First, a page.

This content is from: Local Insights

Trustees: security without surety?

Where security is being held by a security trustee for the benefit of a group of financiers, a natural sentiment of these financiers is to want to be sure that the proceeds of the security will come their way in an enforcement scenario. The very term security trustee inspires trust that this will be the case. Recent developments, such as the collapses of Lehman Brothers and Landsbanki, have led financiers to look more closely at financing and security arrangements using an agent or trustee, and the risk financiers may run if these parties are no longer capable of performing their obligations. Can the rights of financiers be affected if a security trustee is declared bankrupt? And if so, to what extent?

The position under Dutch law on this point is uncertain. Although the term security trustee is widely used in the Netherlands, Dutch law does not have a trust concept. The existence of a separate fund (afgescheiden vermogen) is not recognised. Accordingly, security and any proceeds of security held by a security trustee become part of the trustee's bankrupt estate, if the trustee is declared bankrupt. Furthermore, the prevailing view is that financiers, for whose benefit the security has been given, do not have a special right to the security or proceeds held by the security trustee. Therefore, if the security trustee acts in breach of its obligations towards the beneficiary financiers, the financiers' remedies do not go beyond those available to an ordinary contracting party for breach of contract.

A number of different methods can be used to minimise the risk of a security trustee becoming insolvent. In practice, the most common method is to use a special purpose vehicle (SPV). This is a legal entity that, according to its objects clause in its articles of association, only has the authority to perform the specific acts necessary for the particular task to which it is appointed – that of security trustee. A Dutch law SPV usually takes the form of a Dutch law foundation (stichting) or private limited company (besloten vennootschap met beperkte aansprakelijkheid).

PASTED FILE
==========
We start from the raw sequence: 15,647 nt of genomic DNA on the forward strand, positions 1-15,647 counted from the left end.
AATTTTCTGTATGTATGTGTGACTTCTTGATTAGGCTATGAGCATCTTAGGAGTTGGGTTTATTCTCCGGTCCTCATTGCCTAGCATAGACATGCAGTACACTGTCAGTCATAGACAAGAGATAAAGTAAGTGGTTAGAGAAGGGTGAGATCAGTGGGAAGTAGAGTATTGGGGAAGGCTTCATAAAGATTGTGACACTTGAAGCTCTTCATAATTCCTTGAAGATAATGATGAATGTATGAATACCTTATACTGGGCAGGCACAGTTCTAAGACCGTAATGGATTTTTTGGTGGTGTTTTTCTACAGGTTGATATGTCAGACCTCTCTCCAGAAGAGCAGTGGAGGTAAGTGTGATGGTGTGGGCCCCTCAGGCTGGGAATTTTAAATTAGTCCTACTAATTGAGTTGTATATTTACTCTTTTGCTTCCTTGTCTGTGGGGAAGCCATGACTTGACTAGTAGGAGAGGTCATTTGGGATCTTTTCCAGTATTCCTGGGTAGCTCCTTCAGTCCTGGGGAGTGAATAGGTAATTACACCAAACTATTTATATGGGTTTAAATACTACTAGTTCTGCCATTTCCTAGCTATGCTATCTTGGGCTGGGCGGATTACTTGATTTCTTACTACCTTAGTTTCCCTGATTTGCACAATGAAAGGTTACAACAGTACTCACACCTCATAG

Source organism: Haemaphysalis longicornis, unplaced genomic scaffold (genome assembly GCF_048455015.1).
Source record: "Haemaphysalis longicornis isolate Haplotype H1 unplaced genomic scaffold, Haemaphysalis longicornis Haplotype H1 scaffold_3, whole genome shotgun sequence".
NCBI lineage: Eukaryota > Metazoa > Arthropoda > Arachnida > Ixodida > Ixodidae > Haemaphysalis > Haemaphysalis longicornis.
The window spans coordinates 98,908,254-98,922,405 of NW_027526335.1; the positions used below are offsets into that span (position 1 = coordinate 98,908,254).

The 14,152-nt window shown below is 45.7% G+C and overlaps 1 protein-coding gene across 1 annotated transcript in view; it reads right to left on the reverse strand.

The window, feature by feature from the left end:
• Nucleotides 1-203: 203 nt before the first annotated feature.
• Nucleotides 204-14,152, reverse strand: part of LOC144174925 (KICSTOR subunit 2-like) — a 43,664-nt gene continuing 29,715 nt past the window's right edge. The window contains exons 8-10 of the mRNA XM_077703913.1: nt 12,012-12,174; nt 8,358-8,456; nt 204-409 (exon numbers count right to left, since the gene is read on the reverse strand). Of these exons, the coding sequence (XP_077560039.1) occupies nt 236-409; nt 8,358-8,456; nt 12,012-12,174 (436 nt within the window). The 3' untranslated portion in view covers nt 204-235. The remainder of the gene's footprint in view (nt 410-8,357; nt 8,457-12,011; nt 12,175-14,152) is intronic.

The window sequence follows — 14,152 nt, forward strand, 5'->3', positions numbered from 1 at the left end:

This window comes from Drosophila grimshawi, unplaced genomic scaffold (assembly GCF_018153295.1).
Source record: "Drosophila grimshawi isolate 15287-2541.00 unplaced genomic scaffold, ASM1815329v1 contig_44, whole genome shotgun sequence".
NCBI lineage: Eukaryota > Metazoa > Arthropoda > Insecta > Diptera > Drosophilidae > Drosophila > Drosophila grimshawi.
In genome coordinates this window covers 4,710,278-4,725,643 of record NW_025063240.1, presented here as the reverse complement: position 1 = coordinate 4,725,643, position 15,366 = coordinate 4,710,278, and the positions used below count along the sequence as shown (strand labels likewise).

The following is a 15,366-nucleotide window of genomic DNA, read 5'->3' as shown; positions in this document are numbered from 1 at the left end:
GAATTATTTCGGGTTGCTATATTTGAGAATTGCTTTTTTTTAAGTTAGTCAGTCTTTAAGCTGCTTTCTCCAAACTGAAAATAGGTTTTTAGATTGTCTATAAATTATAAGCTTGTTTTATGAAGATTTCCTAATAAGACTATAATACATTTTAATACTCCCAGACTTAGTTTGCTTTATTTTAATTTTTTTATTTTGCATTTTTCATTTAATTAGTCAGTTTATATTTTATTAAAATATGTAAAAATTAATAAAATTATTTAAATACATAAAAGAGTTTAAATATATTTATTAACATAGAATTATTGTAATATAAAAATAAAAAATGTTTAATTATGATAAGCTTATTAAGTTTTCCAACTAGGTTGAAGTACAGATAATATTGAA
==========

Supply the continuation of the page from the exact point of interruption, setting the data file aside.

However, some amount of extra time, effort and costs will be involved in incorporating or finding a suitable SPV and residual risk remains. There is always a possibility, although remote, that the SPV will become insolvent or otherwise does not comply with its obligations. Under Dutch statutory law, an act performed by the SPV that is outside its corporate objects cannot be annulled if the party with whom the vehicle was dealing was not, and need not, have been aware of this. Furthermore, an SPV will inevitably incur some liability vis-à-vis third parties (such as management fees, registration fees and legal costs), even if it does not act in accordance with the restrictions contained in its articles of association.

Despite these drawbacks, the use of an SPV is the most straightforward and conventional way to minimise the risk of a security trustee's insolvency under Dutch law. However, an SPV as security trustee will often not be practical in other types of finance transactions. For example, in a secured syndicated loan facility, participants traditionally consider the use of an SPV as security trustee to be too much hassle and a strong borrower may not be willing to bear the costs involved.

It remains to be seen whether this will change in light of market circumstances, although most loan agreements are now drafted to include a right of the lenders and sometimes the borrower to replace a security trustee if the trustee becomes or threatens to become insolvent. Legislation dealing with this issue is not expected. A solution would therefore have to come from case law. But as the Dutch courts have so far been reluctant to recognise a separate fund without an express statutory basis, it seems unlikely that they will make an exception where security trustees are concerned.

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